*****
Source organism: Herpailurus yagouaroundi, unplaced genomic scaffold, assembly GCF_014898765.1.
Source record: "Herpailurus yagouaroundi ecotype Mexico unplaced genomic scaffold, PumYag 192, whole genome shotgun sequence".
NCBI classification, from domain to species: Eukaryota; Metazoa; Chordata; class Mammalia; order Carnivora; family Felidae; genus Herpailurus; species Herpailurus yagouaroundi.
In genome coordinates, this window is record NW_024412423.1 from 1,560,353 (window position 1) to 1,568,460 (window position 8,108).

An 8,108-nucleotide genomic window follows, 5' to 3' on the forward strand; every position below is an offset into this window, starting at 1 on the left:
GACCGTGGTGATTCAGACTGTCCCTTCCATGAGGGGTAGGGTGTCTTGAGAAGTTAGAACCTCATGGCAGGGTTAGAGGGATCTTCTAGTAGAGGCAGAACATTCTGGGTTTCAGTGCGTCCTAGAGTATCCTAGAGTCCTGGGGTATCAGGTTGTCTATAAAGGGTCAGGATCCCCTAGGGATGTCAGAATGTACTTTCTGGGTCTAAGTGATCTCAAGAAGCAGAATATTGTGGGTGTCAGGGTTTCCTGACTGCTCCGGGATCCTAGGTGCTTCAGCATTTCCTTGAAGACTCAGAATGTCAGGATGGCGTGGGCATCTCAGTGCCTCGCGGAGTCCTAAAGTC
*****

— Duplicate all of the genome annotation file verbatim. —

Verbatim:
Source organism: Herpailurus yagouaroundi, unplaced genomic scaffold, assembly GCF_014898765.1.
Source record: "Herpailurus yagouaroundi ecotype Mexico unplaced genomic scaffold, PumYag 192, whole genome shotgun sequence".
NCBI classification, from domain to species: Eukaryota; Metazoa; Chordata; class Mammalia; order Carnivora; family Felidae; genus Herpailurus; species Herpailurus yagouaroundi.
In genome coordinates, this window is record NW_024412423.1 from 1,560,353 (window position 1) to 1,568,460 (window position 8,108).

An 8,108-nucleotide genomic window follows, 5' to 3' on the forward strand; every position below is an offset into this window, starting at 1 on the left:
GACCGTGGTGATTCAGACTGTCCCTTCCATGAGGGGTAGGGTGTCTTGAGAAGTTAGAACCTCATGGCAGGGTTAGAGGGATCTTCTAGTAGAGGCAGAACATTCTGGGTTTCAGTGCGTCCTAGAGTATCCTAGAGTCCTGGGGTATCAGGTTGTCTATAAAGGGTCAGGATCCCCTAGGGATGTCAGAATGTACTTTCTGGGTCTAAGTGATCTCAAGAAGCAGAATATTGTGGGTGTCAGGGTTTCCTGACTGCTCCGGGATCCTAGGTGCTTCAGCATTTCCTTGAAGACTCAGAATGTCAGGATGGCGTGGGCATCTCAGTGCCTCGCGGAGTCCTAAAGTC